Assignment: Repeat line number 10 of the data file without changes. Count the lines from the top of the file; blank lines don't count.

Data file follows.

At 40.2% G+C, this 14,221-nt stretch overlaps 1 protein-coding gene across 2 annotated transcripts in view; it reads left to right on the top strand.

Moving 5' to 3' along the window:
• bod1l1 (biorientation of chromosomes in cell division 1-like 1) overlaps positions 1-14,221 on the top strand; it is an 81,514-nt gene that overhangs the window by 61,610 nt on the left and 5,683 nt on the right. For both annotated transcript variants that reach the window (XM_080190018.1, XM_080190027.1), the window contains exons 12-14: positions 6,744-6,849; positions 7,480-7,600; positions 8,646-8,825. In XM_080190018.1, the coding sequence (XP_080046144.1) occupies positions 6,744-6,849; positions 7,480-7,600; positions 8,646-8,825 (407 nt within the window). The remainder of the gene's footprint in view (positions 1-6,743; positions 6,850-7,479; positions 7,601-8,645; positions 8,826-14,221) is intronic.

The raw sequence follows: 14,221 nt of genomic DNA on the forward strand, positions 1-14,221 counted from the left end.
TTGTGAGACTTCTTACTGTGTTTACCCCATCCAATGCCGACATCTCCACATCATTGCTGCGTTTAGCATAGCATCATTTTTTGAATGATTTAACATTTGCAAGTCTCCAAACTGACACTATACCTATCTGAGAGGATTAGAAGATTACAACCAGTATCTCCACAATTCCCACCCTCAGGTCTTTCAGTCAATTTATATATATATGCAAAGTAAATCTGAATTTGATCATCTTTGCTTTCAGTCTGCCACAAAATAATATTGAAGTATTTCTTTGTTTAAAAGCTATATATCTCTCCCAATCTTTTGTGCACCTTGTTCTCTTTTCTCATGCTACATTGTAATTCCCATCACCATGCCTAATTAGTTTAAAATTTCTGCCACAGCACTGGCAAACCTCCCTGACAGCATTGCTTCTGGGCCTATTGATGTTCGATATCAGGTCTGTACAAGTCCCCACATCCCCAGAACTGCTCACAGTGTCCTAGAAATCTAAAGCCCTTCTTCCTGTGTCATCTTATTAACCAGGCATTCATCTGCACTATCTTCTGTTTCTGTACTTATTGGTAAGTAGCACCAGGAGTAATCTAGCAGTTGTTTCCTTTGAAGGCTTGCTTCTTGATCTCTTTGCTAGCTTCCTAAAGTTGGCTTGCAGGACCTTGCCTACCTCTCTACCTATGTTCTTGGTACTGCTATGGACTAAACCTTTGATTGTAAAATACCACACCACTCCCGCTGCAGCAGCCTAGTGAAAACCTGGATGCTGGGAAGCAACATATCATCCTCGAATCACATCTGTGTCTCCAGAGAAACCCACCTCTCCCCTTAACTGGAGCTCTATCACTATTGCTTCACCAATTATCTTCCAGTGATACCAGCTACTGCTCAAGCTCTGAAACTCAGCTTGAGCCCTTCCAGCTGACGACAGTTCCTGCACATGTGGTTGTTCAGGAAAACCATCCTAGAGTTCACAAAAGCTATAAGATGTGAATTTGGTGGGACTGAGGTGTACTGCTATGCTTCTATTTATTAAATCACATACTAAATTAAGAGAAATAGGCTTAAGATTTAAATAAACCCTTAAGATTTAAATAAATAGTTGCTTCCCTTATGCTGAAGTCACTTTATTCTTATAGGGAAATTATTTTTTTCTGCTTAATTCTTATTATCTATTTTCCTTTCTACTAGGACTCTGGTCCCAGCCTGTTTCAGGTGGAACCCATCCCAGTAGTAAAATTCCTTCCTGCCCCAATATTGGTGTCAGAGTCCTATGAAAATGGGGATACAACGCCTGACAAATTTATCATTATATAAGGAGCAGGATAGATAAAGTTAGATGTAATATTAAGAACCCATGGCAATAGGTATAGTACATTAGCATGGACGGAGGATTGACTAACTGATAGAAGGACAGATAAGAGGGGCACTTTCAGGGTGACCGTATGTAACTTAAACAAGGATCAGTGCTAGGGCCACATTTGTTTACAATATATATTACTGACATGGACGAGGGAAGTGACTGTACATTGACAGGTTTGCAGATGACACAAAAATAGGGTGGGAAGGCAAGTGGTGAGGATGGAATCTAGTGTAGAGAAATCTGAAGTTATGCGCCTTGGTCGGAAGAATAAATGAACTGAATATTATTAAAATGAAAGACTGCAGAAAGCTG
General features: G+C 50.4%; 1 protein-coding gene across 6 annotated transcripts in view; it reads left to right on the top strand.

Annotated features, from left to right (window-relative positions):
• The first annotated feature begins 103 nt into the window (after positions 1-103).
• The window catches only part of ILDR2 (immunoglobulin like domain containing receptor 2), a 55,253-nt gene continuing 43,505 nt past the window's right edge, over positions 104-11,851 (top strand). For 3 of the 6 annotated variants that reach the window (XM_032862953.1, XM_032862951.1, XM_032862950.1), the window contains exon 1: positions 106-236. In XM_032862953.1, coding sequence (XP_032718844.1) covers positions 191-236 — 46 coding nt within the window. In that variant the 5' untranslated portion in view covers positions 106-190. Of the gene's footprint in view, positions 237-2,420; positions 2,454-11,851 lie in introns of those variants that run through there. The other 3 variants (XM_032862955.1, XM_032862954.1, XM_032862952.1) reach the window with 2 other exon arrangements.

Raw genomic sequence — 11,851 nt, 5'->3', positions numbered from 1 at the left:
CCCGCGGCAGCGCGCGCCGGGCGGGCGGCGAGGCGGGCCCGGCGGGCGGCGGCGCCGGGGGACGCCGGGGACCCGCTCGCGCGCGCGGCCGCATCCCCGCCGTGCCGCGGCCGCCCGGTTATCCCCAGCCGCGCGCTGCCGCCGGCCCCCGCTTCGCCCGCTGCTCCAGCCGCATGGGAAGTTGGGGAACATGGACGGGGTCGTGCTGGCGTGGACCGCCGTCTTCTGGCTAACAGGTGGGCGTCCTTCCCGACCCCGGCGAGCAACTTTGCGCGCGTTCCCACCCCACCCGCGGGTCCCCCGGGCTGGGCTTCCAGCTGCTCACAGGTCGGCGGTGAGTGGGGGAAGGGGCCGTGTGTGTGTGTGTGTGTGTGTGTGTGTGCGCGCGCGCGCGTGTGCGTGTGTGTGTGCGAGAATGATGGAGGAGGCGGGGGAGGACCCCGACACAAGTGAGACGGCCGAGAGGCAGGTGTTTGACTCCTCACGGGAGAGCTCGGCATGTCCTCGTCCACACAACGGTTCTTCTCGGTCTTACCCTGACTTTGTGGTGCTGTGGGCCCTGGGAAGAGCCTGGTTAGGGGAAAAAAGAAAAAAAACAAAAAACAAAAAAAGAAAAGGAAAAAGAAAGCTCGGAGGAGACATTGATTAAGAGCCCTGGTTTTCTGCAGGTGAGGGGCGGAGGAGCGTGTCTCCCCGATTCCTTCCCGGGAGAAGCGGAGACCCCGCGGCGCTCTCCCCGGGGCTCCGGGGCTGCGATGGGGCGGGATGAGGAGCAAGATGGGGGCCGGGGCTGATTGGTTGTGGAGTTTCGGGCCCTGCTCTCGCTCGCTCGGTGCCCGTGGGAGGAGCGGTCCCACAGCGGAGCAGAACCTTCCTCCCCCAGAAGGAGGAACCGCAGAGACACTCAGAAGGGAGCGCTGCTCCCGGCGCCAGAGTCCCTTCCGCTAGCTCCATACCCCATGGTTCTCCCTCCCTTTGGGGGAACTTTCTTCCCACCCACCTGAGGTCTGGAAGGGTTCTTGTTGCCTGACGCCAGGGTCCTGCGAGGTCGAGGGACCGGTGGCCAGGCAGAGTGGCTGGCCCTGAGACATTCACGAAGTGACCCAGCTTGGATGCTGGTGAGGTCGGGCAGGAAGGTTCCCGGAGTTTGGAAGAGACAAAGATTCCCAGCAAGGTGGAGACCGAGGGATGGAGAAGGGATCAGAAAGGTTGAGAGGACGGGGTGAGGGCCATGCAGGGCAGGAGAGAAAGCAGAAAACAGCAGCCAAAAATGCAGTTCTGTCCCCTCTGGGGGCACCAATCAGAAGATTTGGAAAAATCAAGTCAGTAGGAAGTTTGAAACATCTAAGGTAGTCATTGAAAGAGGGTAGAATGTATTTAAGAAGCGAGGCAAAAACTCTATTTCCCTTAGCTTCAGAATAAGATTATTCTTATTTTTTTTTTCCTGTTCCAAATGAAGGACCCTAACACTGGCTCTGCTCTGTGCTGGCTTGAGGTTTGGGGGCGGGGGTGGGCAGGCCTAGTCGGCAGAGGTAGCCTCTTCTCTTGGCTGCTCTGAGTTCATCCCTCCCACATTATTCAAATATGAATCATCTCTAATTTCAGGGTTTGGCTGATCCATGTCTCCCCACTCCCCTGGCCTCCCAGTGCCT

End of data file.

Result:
Raw genomic sequence — 11,851 nt, 5'->3', positions numbered from 1 at the left: